The operation of the image data annotation apparatus 12, is described in the flowchart of FIG. 6. The image data annotation apparatus is a tool for the pilot to annotate an image that is currently appearing on a cockpit display after it has been captured or received and is residing in the digitize and control video image apparatus. In response to the command signal from the mission avionics data link control 10, the image data annotation apparatus receives a signal from the image data annotation signal processing element 106 to indicate the active display page image (i.e., one of 70 image pages--navigation display pages, map image display pages, mast mounted sight display pages, weapon display pages, communication display pages, and other pages) and correlates this optional page index with a resident data base to extract a set of core parameter data to provide the digitize and control video image apparatus. This is done at step 121. In step 122, based on the captured page, as indicated by operation page index, the index is used to correlate with a resident database to determine the unique parameter data set that is associated with the page captured by the pilot. At step 123, the data associated with the captured page is retrieved from the avionics and mission data inputs and included with the pilot annotation text data. At 124, the annotated image is transmitted to the digitized and control of video image apparatus for viewing, and to the data signal processing apparatus for storing, and transmission.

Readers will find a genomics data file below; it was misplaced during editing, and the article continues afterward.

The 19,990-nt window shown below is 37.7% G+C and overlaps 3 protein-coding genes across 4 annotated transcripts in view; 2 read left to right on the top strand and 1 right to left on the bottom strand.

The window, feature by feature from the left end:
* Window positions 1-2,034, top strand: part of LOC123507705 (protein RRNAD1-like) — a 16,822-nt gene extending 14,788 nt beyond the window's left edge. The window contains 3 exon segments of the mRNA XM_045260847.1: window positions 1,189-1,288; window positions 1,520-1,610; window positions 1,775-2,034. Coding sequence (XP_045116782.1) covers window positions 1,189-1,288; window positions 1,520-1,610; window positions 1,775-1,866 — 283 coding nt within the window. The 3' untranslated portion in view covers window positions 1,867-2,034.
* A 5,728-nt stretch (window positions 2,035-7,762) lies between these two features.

Before any information received from outside the aircraft can be used by the data link system, it must first be authenticated. Once it is authenticated, then this information is prioritized according to parameters established for the particular mission the aircraft is on as well as the particular source of information. FIG. 7 discloses a flowchart which shows in detail the steps performed during the prioritization and authentication process. First at step 141 an inquiry is made as to whether this particular process is enabled as indicated by the prioritization and authentication controls signal. In the datalink system, a command (such as captured image, receive image, or continuous receive image) is received from the mission avionics data link control to start this process. If the answer is yes, at step 142 a second query is made as to whether the capture image mode is active. If the capture mode is active, it means that the pilot first captures the video image currently displayed on the MED. This information does not need to be encrypted and decrypted, so at step 143 the information is given a priority depending on the type of display page captured and mission of the aircraft is on. At step 144, image information which has been captured and authenticated along with mission identification and platform identification is encrypted and provided to the data signal processing apparatus to place in the header frame of the captured image data file. At step 147 the output of priority and authentication data is transferred to the global bus to be accessed by the data signal processing apparatus 20.